Balance sheet transition&lt

Companies executing high to low leverage transformation, working capital cycle reduction, lowering capital intensity in a business.

Turnarounds/Cyclical opportunities

Company has undergone severe strain before completing business/financial restructuring and now looking to realign business & balance sheet correctly. Most investors dislike a company which has gone through a rough patch. Risk perception being high such stocks are ignored and available at unassuming valuations

A market opportunity whose time has come

Company’ business opportunity becomes ripe for building scale.

Capability to expand free cash generation

Most important feature of sustainable multi-bagger stocks has been the ability to generate free cash flows consistently and the ability to grow them. Ex. IT, Pharma, Cement, Capital goods, consumer product companies which have demonstrated a steady increase in a free cash flow generation have become large cap stocks.

One of its kind

One of its kind business with strong entry barriers, could lead to unprecedented scarcity premium.

Change in Management/Focus

Promoters remaining status-quo, next-gen induction could bring in fresh thinking & positive changes in business strategy & investor perception.


A business which can demonstrate high ROE/ROI for extended periods is available at attractive valuation due to negative business/promoter intent perception.

• Rising trend in ROE/ROI: A cyclical business changes its characteristics to become a secular business due to changing business dynamics and starts to expand its ROE/ROI to healthy levels and sustains it.

Most important question is when do you seek such opportunities? Interestingly, most multi-bagger stocks have provided an adequate margin of safety for investors at early stages. The highest margin of safety in multi-baggers is in over pessimistic situations.

Markets being driven by human behaviour swing between over pessimistic and optimistic market levels. The period from 2008-09 and 2012-13 have been most recent examples of over pessimism.

These are times when investors need to be greedy and seeking multibagger returns. However, being governed by human psychology normally just the reverse takes place.

In 2013, most investors sought the safety of capital and in 2017 are scouting for multibagger opportunities. Most investors who invested in 2016 and beyond have been aspiring for multi-baggers. Why?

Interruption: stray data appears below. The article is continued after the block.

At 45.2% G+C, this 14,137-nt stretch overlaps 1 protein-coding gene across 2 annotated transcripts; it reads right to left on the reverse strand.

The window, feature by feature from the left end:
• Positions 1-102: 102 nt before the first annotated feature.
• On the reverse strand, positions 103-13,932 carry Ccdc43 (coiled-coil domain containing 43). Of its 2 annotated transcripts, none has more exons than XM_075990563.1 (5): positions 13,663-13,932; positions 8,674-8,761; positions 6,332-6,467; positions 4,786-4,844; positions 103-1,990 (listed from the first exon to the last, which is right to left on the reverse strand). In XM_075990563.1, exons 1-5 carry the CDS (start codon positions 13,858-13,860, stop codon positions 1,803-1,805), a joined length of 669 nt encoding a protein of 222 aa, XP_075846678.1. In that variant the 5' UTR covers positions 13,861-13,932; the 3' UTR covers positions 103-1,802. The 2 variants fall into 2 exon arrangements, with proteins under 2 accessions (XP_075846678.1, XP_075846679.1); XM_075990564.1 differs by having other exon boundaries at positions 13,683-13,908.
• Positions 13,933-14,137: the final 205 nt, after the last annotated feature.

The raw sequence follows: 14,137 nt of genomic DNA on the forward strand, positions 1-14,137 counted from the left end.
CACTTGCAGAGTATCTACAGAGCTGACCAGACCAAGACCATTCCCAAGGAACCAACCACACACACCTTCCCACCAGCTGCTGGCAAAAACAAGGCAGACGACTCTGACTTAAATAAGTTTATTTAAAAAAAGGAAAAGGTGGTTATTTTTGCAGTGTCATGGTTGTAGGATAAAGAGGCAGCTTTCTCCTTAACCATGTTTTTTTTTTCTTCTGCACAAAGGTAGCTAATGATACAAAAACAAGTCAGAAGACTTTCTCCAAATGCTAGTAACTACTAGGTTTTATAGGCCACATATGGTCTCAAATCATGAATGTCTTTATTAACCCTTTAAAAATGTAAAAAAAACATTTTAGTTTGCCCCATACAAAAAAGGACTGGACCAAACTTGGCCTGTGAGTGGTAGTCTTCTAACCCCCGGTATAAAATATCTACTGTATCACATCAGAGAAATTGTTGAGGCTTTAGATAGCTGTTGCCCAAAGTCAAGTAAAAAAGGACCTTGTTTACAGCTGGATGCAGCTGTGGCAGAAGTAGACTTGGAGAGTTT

Precedence has shown that a large number of small & mid cap stocks multiplied from Aug’13 lows. The BSE Small Cap index has multiplied 2.75x from 5100 to over 14000 from 2013 until now.

From Nov’10 to Aug’13, the BSE Smallcap index had more than halved from 11000 to 5100. Why did the investors not participate in stocks then?

The fear of capital loss amongst investors with regards to small cap stocks was the highest then, leading to mispriced stock valuations across the board by 2013.

The pendulum has swung to the other side now with such aversion having changed to attraction to small cap stocks. The market always has cycles in a long-term trend. Multi-bagger opportunities need to be sought in pessimistic times against the crowd.

The risk-adjusted returns are in investors’ favour then. In most small cap stocks presently, the potential for PE expansion has reduced, leaving upside only from EPS growth.

Given this, it is evident that multibagger opportunities are going be scarce in such situations. Aspirants need to temper their returns expectations. It defies logic to take a high risk to capital to generate high returns.

Investors need to keep their risk allocation low by investing in companies available at reasonable valuations with an expectation for moderate returns rather than searching hard for the next multi-bagger opportunity.

In a quest for such opportunities, there is no need to risk capital by investing in a company, with poor business credentials, backed by unknown management. Neither does too much of blue sky thinking needs to be done to buy into futuristic or thematic bets.

In the present market conditions, investors should not allow expectations of wealth multiplication to translate into wealth division.